The “Crystal Mesh” lies like an ornament over the façade of the “Iluma” complex in Singapore. Irregular polycarbonate modules, white and in part translucent, make for an unusually varied image even during the day. But what looks like a crystalline façade textured expressively in keeping with Sixties and Seventies ideas in daylight, proves at night to possess an innovative dynamism. Integrated lighting technology ensures that the entire shell functions like one giant monitor, albeit one that clearly differs from the customary screens owing to the arrangement and surface of the façade and lighting elements. There is none of the usually regular surface. Instead, the architects at Berlin’s realities:united have created a colorful, extraordinary and above all dynamic façade, and with it the entire building.
Originally the façade was the “sunny side” of a building. It was the side of the edifice that offered the surroundings and viewers an impression on the building’s purpose and function, conveying its architectural thrust and relation to its setting. Often, the façade is more elaborately designed than the building’s other sides, boasting different, more valuable materials. It’s an idea that is enjoying a new lease of life with the media facades, a renaissance of displaying and presenting, yet in artistic terms in part goes far beyond the historical context.
There are images of media facades dating to the early decades of the 20th century, when for example the ad billboards on New York’s Times Square radiated colored light and the first simply animated neon strips reflected the glory days of Broadway. Initially, these first media facades were static, simple outsized posters usually adapted to perfectly fit the building. With directly referencing the building or its content in any way, they were simply a surface, an addition that pointed to something different, something external.
Contemporary examples such as realities:united’s “Crystal Mesh” exploit the diverse opportunities afforded by new materials, elaborate structures and complex control features to go a lot further and initiate a step change. The façade is increasingly dynamic. The changed image of the shell now offers a chance to forge new links between the building, the location and the function.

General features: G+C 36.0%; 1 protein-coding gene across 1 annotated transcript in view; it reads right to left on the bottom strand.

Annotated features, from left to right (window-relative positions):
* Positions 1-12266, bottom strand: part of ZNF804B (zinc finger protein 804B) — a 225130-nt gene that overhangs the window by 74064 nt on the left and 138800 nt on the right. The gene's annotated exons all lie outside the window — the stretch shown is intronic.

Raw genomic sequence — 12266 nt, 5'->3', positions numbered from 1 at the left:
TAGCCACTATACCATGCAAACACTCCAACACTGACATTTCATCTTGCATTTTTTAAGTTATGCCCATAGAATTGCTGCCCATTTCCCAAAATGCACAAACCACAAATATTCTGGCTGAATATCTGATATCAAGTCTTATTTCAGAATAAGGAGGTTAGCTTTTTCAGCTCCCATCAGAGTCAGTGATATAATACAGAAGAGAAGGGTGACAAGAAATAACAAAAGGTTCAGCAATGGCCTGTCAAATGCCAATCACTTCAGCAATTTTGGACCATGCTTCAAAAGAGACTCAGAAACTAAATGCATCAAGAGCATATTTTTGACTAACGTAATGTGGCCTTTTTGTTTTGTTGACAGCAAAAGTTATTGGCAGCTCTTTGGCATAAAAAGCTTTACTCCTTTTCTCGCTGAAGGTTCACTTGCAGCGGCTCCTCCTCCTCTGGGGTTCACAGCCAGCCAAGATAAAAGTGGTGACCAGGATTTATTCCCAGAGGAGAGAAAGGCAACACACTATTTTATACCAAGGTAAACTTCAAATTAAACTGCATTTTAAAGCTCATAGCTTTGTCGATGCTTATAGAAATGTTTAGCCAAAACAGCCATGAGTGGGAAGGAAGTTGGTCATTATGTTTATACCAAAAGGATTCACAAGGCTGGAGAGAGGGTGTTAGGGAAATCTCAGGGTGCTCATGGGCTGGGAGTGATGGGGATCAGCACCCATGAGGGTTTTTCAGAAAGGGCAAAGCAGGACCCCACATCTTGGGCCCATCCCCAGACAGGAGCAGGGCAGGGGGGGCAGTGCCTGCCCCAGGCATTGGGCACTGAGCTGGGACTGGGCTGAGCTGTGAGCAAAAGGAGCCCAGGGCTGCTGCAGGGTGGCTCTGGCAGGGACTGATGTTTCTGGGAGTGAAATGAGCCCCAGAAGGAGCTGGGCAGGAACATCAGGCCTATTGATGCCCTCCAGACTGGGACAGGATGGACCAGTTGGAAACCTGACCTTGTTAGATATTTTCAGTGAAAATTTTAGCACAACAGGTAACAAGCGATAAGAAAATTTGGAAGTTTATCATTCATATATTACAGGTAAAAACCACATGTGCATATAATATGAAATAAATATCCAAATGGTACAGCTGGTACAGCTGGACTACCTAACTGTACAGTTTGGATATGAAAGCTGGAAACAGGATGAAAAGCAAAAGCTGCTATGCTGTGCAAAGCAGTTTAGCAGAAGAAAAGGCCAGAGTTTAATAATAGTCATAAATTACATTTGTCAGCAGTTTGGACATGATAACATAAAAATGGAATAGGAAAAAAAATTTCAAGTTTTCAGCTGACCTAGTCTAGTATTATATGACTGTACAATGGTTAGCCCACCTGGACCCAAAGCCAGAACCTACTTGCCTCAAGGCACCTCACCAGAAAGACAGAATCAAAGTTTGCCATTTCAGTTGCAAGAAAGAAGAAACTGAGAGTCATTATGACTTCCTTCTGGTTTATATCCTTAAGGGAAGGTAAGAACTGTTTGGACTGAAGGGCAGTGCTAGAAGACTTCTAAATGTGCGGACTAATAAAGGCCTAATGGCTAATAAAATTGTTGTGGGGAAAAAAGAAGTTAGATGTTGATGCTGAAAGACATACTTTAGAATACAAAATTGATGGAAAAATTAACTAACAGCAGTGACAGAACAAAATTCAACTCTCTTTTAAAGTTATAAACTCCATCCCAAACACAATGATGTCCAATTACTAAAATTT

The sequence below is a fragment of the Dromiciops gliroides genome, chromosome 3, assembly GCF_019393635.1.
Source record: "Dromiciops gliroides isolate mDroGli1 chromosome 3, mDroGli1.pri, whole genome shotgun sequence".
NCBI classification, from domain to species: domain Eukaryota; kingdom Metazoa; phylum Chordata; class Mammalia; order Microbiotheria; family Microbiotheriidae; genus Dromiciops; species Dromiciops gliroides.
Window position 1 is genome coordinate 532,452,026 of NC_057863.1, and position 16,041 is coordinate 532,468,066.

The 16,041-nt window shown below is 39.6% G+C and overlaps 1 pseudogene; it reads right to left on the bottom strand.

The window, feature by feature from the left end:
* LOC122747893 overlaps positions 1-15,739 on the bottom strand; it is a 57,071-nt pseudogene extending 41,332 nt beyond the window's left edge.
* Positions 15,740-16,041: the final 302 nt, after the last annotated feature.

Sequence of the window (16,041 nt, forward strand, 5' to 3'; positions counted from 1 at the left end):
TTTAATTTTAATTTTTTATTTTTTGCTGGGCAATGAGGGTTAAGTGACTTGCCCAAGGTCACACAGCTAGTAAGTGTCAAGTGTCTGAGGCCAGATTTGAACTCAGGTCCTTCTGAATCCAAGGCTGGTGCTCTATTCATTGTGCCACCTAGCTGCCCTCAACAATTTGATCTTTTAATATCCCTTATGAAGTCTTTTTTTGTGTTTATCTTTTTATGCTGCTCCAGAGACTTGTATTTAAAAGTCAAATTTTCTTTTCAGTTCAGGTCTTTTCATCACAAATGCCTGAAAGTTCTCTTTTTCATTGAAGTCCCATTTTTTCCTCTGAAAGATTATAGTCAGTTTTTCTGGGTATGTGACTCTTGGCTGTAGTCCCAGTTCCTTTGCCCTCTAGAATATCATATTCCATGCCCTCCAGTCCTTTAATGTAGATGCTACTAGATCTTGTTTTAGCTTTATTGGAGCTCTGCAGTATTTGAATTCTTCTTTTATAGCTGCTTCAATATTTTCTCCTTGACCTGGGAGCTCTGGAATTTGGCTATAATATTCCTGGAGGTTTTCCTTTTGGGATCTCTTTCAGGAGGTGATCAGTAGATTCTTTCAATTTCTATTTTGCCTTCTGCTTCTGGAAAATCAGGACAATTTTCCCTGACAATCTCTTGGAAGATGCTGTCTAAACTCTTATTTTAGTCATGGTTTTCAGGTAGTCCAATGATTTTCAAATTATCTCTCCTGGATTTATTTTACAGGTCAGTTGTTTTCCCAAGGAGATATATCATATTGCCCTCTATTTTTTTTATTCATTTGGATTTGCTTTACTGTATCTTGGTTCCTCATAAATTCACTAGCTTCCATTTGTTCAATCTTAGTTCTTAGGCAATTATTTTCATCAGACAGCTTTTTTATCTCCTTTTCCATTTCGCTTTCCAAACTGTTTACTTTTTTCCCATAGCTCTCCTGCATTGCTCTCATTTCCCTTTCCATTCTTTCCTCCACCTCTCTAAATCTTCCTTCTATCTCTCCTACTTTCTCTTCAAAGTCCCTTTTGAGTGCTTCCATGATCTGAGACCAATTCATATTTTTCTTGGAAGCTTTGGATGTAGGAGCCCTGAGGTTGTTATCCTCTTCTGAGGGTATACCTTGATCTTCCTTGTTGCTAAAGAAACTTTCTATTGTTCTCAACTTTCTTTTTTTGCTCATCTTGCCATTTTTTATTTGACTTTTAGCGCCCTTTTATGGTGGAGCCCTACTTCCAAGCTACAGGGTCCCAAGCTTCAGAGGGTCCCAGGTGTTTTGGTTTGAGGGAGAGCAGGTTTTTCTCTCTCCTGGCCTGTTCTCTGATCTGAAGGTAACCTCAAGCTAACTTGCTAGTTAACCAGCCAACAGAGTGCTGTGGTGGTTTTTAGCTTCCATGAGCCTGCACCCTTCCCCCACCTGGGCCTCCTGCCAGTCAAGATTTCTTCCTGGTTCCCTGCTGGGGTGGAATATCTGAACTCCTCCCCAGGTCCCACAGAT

Do the media facades give rise to a communications tool? “I consider the media facades an expansion of aesthetics, as media facades per se do not generate any new benefits,” comments Tim Edler, MD and founder of realities:united. Architecture can, he suggests, be construed as the attempt to order the elements of the respective environment. Thanks to dynamic media facades, the building can now interact more directly and swiftly with its surroundings, location and with people, be they inhabitants or passers-by.
Back in 2003 the architects at realities:united designed the “BIX” media façade for Kunsthaus Graz in Austria. The architects’ initial idea of using a blinking façade to point to the exhibitions that take place at the end of the building has since given way to a complex installation that emerged from their critical inquiry into the gallery’s architecture and the technical opportunities available– all its details are aligned to the building. Instead of LEDs it uses the good old fluorescent tubes given their technical reliability. The key factors were the technology and the constrained budget, spawning a rough matrix with 930 Pixels, each a fluorescent tube. For all the technical limitations (the projection screen has only a fraction of the resolution of a normal TV and is only monochrome) BIX can be used in a plethora of way thanks to a specially developed software. The images are either purpose-made for BIX or simply result from the exhibitions shown at Kunsthaus Graz.
Alongside the artistic sides to media facades, there are also interesting attempts to integrated more advanced technical concepts into these innovative building shells. The “GreenPix” project by US architects Simone Giostra & Partners went live in 2008: it is a combination of display elements with colored LED and photovoltaic modules in a glass curtain wall. The architects say that the media façade in Beijing itself generates all the energy it needs. The electric energy accessed during the day by the PV modules is then used to power the LED elements during the night.
All the above examples construe the media façade as an independent communications platform. The shells are not simply grasped as simple screens to present messages or ads, although many an investor requests this. And even if out-sized screens are inevitably forever landing on facades, there are approaches that seek to integrate these presentation areas into a larger conceptual frame. realities:united have outfitted one Singapore office block not only with a large ad screen but also with dynamic luminescent elements. Developed in 2008, this façade installation has morphed into the “Architectural Advertising Amplifier” in which the programming enables the elements to respond in color to the ad clips shown. In this way, foreign content was in a sense integrated into the concept, as it were broaching a dialog between the building and the video material that ran.